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Beauty Sleep Is Real. Try These Tips to Sleep Your Way to Youth

Beauty sleep is as close as you'll get to the fountain on youth. Here's how to get more of it.

Pink sleep mask over dark purple background with gold stars.
Anna Blazhuk/Getty Images

When you think about all the things that affect your skin, sleep isn't usually the first thing to come to mind. You may have heard that quality sleep is essential for our overall well-being, but did you know that it's also a big factor that impacts our appearance? However, it's not always easy for us to get those recommended 7 to 9 hours of beauty sleep. According to the Centers for Disease Control and Prevention, an estimated 70 million Americans suffer from chronic sleep disorders.

So, what does poor sleep do to your appearance and health? Here's what we know.

Read more: Fall Asleep Faster by Doing This Thing Right Before Bed

The science behind beauty sleep

When you sleep, your body enters recovery mode and each stage of sleep is crucial to skin recovery. During varying stages of sleep, the body produces multiple hormones including human growth hormone, melatonin and cortisol. These hormones play critical roles in recovery including repairing skin from daily damage, keeping our skin looking youthful and protecting your skin from free radicals that can cause damage to cells.

When sleeping, every hour counts. If you're having trouble getting the recommended hours of sleep, check out our guide on how to get better sleep.

How sleep deprivation affects your appearance

A 2017 study found that lack of sleep has the potential to negatively affect your facial appearance and may decrease others' willingness to socialize with the sleep-deprived person. Here's how not getting enough shut-eye affects your appearance.

Skin: Let's start with the basics. Lack of sleep affects your appearance by making you look tired. You know, bags under the eyes and all that jazz. Not only does poor sleep affect your skin, but also its normal functions -- like collagen production. Excess cortisol due to the stress of sleep deprivation is a common cause of acne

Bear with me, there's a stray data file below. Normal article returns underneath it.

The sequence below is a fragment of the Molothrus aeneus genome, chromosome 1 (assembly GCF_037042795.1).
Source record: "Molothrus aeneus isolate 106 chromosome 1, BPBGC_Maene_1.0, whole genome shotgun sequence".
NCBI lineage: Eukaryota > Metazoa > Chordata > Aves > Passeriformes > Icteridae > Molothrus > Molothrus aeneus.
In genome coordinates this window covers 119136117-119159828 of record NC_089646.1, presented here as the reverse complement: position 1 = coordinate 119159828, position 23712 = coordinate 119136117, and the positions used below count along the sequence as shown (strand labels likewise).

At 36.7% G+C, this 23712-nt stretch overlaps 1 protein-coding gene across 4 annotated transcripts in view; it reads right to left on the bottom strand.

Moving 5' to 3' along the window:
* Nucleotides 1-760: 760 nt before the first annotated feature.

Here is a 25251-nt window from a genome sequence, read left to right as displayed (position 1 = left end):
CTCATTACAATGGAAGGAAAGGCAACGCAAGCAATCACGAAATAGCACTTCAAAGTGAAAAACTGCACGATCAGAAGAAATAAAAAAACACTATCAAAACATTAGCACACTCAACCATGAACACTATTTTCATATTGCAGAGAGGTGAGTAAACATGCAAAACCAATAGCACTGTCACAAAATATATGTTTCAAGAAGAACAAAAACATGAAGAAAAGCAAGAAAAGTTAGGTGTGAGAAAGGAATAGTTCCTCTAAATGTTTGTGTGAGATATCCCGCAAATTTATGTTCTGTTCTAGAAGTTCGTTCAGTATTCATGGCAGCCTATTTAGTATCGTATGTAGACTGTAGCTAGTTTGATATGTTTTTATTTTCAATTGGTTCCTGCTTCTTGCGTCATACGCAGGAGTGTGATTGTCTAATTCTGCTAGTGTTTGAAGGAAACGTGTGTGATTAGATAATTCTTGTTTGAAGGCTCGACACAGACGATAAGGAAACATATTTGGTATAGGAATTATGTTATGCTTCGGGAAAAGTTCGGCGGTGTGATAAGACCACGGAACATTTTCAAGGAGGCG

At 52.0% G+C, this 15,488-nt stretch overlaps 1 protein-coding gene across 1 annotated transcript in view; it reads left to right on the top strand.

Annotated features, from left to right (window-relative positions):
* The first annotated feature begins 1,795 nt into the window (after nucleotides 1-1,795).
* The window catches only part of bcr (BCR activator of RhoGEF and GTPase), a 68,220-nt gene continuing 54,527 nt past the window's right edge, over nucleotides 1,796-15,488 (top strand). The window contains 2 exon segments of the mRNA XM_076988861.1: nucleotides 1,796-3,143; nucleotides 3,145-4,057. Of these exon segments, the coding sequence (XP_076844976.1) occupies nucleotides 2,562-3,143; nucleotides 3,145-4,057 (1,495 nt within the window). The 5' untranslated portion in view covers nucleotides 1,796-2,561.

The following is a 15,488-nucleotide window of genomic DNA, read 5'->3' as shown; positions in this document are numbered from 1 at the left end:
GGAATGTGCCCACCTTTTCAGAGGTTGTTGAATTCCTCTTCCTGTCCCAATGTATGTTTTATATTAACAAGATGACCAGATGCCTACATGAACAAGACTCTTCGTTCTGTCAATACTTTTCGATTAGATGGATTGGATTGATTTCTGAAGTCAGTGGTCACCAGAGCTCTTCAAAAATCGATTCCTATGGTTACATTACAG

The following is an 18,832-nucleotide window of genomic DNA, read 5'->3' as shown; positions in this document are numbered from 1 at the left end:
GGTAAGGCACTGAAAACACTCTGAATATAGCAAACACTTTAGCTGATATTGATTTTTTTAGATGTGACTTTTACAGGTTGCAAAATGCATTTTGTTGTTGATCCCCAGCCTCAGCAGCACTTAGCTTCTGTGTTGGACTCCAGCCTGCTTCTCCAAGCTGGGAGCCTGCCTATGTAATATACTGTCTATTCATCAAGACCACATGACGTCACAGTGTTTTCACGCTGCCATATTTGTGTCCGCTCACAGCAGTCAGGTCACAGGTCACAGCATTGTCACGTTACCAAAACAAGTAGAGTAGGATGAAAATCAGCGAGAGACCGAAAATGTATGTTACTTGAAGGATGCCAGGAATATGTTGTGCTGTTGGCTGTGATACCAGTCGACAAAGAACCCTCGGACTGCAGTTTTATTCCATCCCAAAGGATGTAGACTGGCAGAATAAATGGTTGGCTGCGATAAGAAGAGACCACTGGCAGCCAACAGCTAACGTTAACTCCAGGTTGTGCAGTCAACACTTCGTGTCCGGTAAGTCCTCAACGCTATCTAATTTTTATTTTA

Hair: Lack of sleep also impacts your hair growth since collagen production is affected when we don't get enough sleep, making your hair more prone to thinning or hair loss. Sleep deprivation can also cause stress on the body and increase cortisol, which can lead to hair loss.

Eyes: Just one night of poor sleep is enough to cause dark circles under your eyes. Lack of sleep can cause the blood vessels around your eyes to dilate and create dark circles or puffiness. Depending on your natural skin tone, these dark circles may be visible as shades of blue, purple, black or brown.

Read more: How to Fall Asleep in 10 Minutes or Less

Close up of a young woman applying eye cream on dark circles under her eyes
Marina Demeshko/Getty Images

Lack of sleep affects your body and mind

Sleep deprivation goes beyond affecting the way you look. Lack of sleep can also affect the way your body and mind work.

Impact of poor sleep on your body

Prolonged deprivation can make you feel sluggish and fatigued, which means less energy to get you through the day. Other studies have linked lack of sleep to an increased risk of heart disease, stroke, diabetes and high cholesterol due to the higher levels of cortisol.

Impact of poor sleep on your mind

Studies show that sleep deprivation can affect memory function and emotional stability, as well as impair decision-making skills. Poor sleep can hurt your performance at work, lead to mood swings and enhance emotions like anger and sadness.

Data from a 2021 study found that people ages 50 through 60 who got 6 hours or less of sleep were at greater risk of developing dementia. Those who got less sleep than the recommended seven hours, were 30% more likely to be diagnosed with dementia later in life than those who got the recommended hours of sleep.

The link between lack of sleep and weight gain

In addition to how you look, how you sleep can also impact your weight. Sleep deprivation has been linked to weight gain and a higher risk of obesity in men and women. Similarly, people with severe sleep apnea tend to experience increased weight gain

One study that followed 68,000 middle-aged American women for 16 years found that women who slept five hours or less a night where 15% more likely to become obese over the course of the study than those who slept seven hours.

How to get a good night's sleep

Ready to catch up on some beauty rest? Follow these tips for sleeping for better skin:

How to build a good routine? Here are four steps to try:

1. Go to bed at approximately the same time each night.
2. Wake up at approximately the same time every morning.
3. Limit your naps to 30 minutes or less.
4. Maintain a regular sleep schedule on weekends.

Read more: How to Create the Ideal Environment for Better Sleep

The information contained in this article is for educational and informational purposes only and is not intended as health or medical advice. Always consult a physician or other qualified health provider regarding any questions you may have about a medical condition or health objectives.